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Human rights groups concerned over Thunder Bay police’s ‘abnormally high’ access of COVID-19 data

Ontario's chief coroner wants Thunder Bay police assisted in ongoing investigations into the deaths of two indigenous teens.
Ontario's chief coroner wants Thunder Bay police assisted in ongoing investigations into the deaths of two indigenous teens. The Canadian Press/Francis Vachon

Several human rights groups are concerned over the Thunder Bay Police Service’s “abnormally high” number of searches of Ontario’s COVID-19 database, which they say the service has accessed at the highest per capita rate in the province.

Following a legal challenge that was initiated by the human rights organizations — the Canadian Civil Liberties Association, Aboriginal Legal Services, the Black Legal Action Centre, and HIV and AIDS Legal Clinic Ontario — police no longer have access to the data, although the groups are still concerned about previous access and use of the information.

Read more: Ontario ends police access to coronavirus database after legal challenge

“Records we have received from the province indicate that the Thunder Bay Police Service accessed the provincial COVID database 14,831 times while it was active,” the organizations’ leaders said in a letter addressed to Thunder Bay Police Services Board chair Georjann Morriseau.

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“Taking into account the population served by the Thunder Bay Police Service, the TBPS accessed the personal health information in the database at a per capita rate that was 10 times higher than the provincial average — even though the area has reported only 100 positive cases since the outset of the pandemic.”

According to the human rights groups, records they’ve received indicate that the Thunder Bay Police Service accessed provincial COVID-19 data the second most number of times to the Durham Regional Regional Police Service, between April 17 and July 20.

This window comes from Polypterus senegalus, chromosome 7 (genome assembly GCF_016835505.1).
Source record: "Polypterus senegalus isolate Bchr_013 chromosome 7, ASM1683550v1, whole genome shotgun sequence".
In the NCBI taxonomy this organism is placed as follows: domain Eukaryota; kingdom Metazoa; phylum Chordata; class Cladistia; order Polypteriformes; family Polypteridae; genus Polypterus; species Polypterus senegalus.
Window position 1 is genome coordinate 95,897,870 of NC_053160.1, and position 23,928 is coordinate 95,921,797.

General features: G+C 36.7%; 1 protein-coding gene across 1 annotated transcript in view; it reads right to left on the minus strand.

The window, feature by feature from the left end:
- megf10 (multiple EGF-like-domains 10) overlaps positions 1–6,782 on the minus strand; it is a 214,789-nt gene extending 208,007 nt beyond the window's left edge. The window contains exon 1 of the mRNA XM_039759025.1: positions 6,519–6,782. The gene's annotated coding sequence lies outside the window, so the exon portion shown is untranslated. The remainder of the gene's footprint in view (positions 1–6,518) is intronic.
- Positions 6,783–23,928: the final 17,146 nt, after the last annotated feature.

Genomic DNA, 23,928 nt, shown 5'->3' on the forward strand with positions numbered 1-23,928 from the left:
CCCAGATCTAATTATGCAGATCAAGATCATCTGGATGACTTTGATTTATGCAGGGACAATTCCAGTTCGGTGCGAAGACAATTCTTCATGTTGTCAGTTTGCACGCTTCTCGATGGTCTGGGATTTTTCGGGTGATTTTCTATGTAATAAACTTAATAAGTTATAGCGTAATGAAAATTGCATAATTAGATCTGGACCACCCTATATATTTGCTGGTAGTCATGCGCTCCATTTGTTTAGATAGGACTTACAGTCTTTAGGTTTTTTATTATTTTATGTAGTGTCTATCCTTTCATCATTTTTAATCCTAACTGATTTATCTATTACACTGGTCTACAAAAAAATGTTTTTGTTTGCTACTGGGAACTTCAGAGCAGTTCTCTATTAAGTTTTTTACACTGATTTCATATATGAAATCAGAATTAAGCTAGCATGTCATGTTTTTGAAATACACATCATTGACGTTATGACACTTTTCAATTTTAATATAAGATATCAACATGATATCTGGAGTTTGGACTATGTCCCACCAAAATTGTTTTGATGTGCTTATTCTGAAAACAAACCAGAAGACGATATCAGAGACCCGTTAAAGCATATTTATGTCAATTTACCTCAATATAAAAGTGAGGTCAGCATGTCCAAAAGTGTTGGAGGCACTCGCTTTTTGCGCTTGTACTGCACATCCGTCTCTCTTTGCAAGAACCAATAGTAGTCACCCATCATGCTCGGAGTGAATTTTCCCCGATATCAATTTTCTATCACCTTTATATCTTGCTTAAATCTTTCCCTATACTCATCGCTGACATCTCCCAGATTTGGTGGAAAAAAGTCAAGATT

Number of times police services accessed the provincial COVID database, April 17 to July 20, 2020.
Number of times police services accessed the provincial COVID database, April 17 to July 20, 2020. Canadian Civil Liberties Association
Police services’ searches of the provincial COVID database, rate per 100 people, April 17 to July 20, 2020.
Police services’ searches of the provincial COVID database, rate per 100 people, April 17 to July 20, 2020. Canadian Civil Liberties Association

“The abnormally high number of times the data was accessed raises concerns about whether the database was being used appropriately and whether this large amount of personal information is still being used locally,” the letter reads.

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“We request that the police services board require the Thunder Bay Police Service to undertake an audit of the use of the database and make the results of the audit available to the board and the public.”

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In a statement to Global News, Chris Adams, the Thunder Bay Police Service’s communications and technology director, said the service is reviewing the issues raised with regards to its access of the province’s COVID-19 data.

Read more: Rights groups fight sharing of COVID-19 status with Ontario police forces in court

“We will be addressing this in a report to our police services board in the near future and will be better able to comment after that,” Adams said in an email.

In April, the Ontario government passed an emergency order that allowed police to get the names, addresses and dates of birth of people who tested positive for COVID-19.

In mid-July, several human rights groups launched a legal challenge against the regulation since they believed it violated people’s privacy and Charter of Freedom rights. They also believed it wasn’t authorized by Ontario’s Emergency Management and Civil Protection Act.

The regulation was revoked shortly thereafter on July 22.

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